On 16 April 2006, Jesse Jackson promised to pay for the rest of her tuition regardless of the outcome of this case.[15][16] On 21 April 2006, the talk show host Tom Leykis learned the name of the accuser and announced it on his radio show.[17]

Notes

  1. ^ kirkosborn.com. Legal documents released by the defense attorney Kirk Osborn. Retrieved on 1 July 2006.
  2. ^ Julia Lewis et.al.. WRAL.com. WRAL.
  3. ^ Michael Gaynor. renewamerica.us. Suggestion to Crystal: pray, learn from Cynthia, apologize now. RenewAmerica. Retrieved on 17 June 2006.
  4. ^ a b c Samiha Khanna. newsobserver.com. Mother, dancer, accuser - Duke scandal peels back layers of Durham woman's identity. The News & Observer. Retrieved on 16 April, 2006.
  5. ^ Nicolet, Benjamin; Khanna, Samiha; and Biesecker, Michael "Report involved abuse at age 14", The News and Observer, 29 April 2006. Retrieved on 7 July.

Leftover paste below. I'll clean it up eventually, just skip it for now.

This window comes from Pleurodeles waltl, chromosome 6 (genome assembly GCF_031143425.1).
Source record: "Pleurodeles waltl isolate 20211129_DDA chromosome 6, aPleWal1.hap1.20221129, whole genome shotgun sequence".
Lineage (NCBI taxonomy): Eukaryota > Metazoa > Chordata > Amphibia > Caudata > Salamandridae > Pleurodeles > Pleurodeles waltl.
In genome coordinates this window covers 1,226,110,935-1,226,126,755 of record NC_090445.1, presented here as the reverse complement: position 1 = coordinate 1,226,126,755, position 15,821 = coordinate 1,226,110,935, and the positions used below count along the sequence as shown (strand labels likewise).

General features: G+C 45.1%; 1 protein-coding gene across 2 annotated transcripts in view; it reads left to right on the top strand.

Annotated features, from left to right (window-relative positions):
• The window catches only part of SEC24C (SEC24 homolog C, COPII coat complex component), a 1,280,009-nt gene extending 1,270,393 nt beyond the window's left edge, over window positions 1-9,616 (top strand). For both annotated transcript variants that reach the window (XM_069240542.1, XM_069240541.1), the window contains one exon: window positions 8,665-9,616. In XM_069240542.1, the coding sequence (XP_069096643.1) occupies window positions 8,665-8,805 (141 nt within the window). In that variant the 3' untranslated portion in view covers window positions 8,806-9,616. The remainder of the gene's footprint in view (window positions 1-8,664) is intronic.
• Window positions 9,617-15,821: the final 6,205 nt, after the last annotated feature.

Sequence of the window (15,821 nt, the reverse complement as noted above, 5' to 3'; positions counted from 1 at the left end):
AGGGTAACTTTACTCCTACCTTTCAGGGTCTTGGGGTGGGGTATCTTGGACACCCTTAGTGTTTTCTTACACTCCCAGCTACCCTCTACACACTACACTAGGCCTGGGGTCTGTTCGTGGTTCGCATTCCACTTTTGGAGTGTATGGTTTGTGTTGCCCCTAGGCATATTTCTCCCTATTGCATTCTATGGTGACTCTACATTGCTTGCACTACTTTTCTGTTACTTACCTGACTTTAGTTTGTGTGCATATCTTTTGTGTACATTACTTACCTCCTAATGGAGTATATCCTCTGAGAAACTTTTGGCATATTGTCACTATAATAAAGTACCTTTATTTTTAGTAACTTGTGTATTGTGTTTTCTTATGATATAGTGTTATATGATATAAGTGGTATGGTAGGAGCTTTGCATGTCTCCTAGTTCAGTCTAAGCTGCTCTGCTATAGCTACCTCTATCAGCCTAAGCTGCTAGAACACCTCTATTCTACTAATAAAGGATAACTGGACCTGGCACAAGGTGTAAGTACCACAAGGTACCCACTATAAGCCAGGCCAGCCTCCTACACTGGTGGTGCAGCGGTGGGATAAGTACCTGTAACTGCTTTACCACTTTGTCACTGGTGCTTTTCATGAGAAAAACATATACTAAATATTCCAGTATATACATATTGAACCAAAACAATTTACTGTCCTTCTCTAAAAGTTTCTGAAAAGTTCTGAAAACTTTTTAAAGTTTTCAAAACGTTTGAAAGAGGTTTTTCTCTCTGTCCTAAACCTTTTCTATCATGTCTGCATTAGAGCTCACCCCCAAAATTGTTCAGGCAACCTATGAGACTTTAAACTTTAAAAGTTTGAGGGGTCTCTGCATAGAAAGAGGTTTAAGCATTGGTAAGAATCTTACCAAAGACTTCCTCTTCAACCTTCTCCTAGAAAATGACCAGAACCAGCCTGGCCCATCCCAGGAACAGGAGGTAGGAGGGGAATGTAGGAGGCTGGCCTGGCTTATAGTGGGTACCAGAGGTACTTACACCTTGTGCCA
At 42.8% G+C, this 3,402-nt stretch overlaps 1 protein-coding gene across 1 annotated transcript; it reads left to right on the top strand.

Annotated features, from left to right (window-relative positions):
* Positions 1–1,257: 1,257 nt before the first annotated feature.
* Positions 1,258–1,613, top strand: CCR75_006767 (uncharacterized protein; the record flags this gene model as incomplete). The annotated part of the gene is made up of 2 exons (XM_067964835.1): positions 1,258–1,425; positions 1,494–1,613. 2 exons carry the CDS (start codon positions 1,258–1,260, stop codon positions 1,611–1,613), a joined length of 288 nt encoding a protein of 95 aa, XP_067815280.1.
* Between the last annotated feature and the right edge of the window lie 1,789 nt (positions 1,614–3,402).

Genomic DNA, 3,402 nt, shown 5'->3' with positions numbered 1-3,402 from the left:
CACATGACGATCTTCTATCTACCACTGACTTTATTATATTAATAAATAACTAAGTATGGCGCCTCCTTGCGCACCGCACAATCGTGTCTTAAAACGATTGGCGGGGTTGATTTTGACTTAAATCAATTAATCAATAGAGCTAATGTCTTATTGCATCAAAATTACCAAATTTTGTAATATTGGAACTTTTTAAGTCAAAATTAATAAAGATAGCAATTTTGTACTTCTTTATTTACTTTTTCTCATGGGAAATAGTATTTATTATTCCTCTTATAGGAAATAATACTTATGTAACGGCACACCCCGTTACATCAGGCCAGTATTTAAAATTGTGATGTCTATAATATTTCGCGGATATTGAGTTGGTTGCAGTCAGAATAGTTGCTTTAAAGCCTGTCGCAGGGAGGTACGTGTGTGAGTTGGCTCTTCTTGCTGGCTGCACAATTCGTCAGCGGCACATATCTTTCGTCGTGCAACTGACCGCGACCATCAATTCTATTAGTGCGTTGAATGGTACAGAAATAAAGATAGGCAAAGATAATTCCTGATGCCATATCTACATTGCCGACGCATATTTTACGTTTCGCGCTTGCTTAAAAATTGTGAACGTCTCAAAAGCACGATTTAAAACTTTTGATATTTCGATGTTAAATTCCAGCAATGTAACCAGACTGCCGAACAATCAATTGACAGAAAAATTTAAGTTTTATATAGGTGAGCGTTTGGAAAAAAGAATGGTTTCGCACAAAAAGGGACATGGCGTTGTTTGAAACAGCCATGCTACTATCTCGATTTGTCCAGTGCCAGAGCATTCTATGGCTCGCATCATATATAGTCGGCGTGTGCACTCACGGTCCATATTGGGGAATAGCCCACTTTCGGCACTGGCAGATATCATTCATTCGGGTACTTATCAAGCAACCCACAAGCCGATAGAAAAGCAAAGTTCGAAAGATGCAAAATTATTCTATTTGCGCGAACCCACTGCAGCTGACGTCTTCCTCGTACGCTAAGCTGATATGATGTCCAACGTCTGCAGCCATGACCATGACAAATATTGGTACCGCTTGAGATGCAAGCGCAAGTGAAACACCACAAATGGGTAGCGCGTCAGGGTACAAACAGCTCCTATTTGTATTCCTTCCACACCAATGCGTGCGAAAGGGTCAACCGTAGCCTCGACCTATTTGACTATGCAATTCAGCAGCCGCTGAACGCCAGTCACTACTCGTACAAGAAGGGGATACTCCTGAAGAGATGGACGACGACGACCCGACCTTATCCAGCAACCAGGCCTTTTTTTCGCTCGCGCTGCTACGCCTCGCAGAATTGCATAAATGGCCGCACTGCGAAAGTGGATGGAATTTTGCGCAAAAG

6. ^ Accuser claimed she was raped in 1996 report. ESPN. 28 April 2006.
  7. ^ "Alleged Duke Rape Victim Wants Her Life Back". ABC News. 19 April 2006.
  8. ^ "Defense: 2nd DNA Tests Show No Conclusive Link to Lacrosse Players". Associated Press. 13 May 2006.
  9. ^ "Duke lacrosse players' attorneys step up defense". ESPN. 9 April 2006.
  10. ^ Mueller, Jared. Rotberg, Emily. "Dancer made prior allegation". The Chronicle. 1 May, 2006.
  11. ^ Fausset, Richard. "Duke Student's Lawyers Want D.A. off Case". The Los Angeles Times. 2 May 2006.
  12. ^ Khanna, Samiha & Blythe, Anne. "Dancer gives details of ordeal". The News & Observer. 25 March 2006.
  13. ^ Eaglin, Adam. Duke to sell 5 off-East houses. The Chronicle. 1 June 2006.
  14. ^ Beard, Aaron. "3rd Member of Duke Lacrosse Team Indicted". Associated Press. 15 May 2006
  15. ^ Associated Press. charlotte.com. Tuition offered in Duke case. The Charlotte Observer. Retrieved on 16 April 2006.
  16. ^ Listing of accuser and lacrosse team roster
  17. ^ Leykis, Tom. "The Tom Leykis Show", Westwood One Studios, 21 April 2006.